The Higantes Festival is a local festival held annually In Angono, Philippines, where hundreds of giant papier-mâché puppets are paraded, representing the common people's mockery of the bad hacienda (land) owners of the past during Spanish colonial rule. It has evolved into also celebrating the feast of Pope St. Clement I, every 22 and 23 November.
File:Learning with Puppets- Educating through Theater - Dr. Amihan Bonifacio Ramolete.webm The origin of the festival dates back to Spanish colonial rule, around the late 1800s, where the wealthy ruling class who ruled Angono as their hacienda strictly prohibited the common people from celebrating, except for one single festival in the entire year. The hardworking common people used the higantes puppets in their once-a-year festival, rendering the papier-mâché giants to look like the hacienderos, mocking the owners throughout the festivity. The art of papier-mâché was said to have been learned by the common folk from Spanish friars through unstated means. The giant puppets depict a man or woman in multiple costumes, with their faces making commands, while their hands on their waist.
In present celebrations, the Angono townsfolk continue to build higantes to represent each barangay (village) for the festival's parade. Many forms of the puppets have been made, in accordance to the specialization of a village. For example, a village famous for their balut delicacy, would create a higante with a duck-shaped head. Majority of the giant puppets, however, continue to have human heads, with varying size and shapes. Over time, the number of puppets used during the parade have increased to more than a hundred. 
Possibly the earliest form of puppetry in the Philippines, higante-making has been supported by the government to keep the festival and its related traditions alive. A three-meter-tall puppet usually takes about an entire month to make, where the most difficult part to create is the head, which is made of paper strips. The body of a higante puppet is made up of bamboo or rattan strips, to make it easier for a puppeteer to carry it during the long procession, which normally takes hours to finish. The handle's height is adjusted to see its legs when it is raised by 30 centimetres from the ground.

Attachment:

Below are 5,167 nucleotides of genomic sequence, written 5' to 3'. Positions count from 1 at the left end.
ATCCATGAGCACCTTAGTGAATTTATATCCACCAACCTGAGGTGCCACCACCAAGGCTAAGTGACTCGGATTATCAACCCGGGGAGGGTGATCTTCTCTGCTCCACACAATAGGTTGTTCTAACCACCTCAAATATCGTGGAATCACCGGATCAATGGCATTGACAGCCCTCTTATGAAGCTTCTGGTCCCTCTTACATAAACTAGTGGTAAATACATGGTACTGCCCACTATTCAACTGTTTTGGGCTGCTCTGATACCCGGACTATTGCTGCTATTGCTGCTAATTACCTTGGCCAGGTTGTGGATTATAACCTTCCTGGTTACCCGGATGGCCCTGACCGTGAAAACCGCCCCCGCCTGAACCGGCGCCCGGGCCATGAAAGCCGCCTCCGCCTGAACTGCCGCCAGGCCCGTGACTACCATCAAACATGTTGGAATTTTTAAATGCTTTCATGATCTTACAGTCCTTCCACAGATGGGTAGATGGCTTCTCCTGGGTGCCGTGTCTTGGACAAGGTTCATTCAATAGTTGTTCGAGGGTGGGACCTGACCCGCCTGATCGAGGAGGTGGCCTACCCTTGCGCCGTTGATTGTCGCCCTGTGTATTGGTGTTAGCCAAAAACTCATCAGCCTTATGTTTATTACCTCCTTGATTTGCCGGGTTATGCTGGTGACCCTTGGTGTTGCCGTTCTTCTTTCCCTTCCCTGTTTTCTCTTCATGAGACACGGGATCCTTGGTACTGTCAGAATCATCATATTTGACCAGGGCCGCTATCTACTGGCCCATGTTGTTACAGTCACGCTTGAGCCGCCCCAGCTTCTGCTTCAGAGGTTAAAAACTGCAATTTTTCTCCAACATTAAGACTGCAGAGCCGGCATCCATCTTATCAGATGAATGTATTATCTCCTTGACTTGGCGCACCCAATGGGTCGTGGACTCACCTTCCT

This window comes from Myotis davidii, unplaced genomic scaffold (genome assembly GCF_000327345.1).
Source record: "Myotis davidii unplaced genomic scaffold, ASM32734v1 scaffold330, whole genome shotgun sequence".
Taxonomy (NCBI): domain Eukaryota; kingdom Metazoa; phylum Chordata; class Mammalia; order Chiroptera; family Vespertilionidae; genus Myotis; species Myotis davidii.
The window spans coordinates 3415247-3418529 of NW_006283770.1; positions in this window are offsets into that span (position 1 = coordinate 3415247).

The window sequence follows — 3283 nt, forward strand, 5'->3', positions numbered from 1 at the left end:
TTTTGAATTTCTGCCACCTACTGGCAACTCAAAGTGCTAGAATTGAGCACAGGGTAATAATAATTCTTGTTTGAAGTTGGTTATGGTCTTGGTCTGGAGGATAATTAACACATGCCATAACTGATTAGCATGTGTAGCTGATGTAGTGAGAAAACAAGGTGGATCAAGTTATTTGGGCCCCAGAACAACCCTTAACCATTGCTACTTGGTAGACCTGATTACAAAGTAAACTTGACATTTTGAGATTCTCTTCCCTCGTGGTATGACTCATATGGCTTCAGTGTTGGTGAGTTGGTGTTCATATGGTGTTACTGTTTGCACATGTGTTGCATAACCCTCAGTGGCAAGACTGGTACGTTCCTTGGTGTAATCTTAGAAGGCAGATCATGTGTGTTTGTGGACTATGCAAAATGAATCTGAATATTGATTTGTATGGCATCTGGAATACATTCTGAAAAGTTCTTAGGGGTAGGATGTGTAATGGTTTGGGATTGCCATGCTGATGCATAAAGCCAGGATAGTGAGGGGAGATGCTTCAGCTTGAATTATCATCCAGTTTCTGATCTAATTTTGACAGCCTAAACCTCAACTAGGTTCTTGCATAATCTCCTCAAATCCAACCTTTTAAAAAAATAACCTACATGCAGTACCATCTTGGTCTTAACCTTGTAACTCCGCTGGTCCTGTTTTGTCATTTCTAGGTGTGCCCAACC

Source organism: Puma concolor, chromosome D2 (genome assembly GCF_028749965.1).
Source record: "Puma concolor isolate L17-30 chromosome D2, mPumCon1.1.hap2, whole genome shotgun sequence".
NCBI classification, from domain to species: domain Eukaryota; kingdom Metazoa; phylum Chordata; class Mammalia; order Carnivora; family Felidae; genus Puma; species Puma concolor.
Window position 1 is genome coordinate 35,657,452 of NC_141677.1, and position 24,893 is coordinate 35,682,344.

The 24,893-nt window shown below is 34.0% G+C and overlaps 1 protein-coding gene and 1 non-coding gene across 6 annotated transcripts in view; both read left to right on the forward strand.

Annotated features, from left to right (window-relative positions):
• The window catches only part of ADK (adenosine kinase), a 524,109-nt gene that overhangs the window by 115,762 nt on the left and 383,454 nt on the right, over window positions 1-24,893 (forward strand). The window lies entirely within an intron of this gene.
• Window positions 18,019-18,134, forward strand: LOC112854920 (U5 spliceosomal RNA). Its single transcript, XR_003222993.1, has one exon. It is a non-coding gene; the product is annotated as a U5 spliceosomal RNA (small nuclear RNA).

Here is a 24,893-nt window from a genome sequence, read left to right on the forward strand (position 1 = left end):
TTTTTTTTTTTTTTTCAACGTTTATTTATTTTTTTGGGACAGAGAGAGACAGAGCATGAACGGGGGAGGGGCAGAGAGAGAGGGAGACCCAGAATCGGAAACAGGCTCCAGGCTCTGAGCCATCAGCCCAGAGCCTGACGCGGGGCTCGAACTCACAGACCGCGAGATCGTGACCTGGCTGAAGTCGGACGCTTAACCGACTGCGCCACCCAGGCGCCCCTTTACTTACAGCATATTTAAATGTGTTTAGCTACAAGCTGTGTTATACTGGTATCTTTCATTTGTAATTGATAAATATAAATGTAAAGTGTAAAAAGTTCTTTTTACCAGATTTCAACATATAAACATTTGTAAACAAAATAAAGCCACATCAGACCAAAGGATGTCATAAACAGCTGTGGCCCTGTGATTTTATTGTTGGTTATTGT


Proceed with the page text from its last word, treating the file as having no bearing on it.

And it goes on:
A related tradition with the higante puppets is the basaan, where people are sprinkled water during the parade to gain good fortune and blessings. Among Christians, the water is said to symbolize San Clemente, patron of fisherfolk. Shouting for water is an aspect of the tradition. Another tradition is the parehadores, a marching band and a group of young girls in colorful costumes with wooden slippers. They are responsible for holding the sagwan, wooden boat paddle, a symbol of the devotees of San Clemente. While marching, the band and the group of girls shout, "Viva San Clemente"!" The girls are always in front of the band as they parade. Other traditions are also known during the festival and its preparations.
- "The Angono’s Higantes Festival for San Clemente", International Information and Networking Centre for Intangible Cultural Heritage in the Asia-Pacific Region, 17 November 2017. Retrieved on 9 July 2020.
- "All dolled up as giant puppets", The Strait Times, Singapore Press Holdings Ltd. Co., 18 November 2019. Retrieved on 9 July 2020.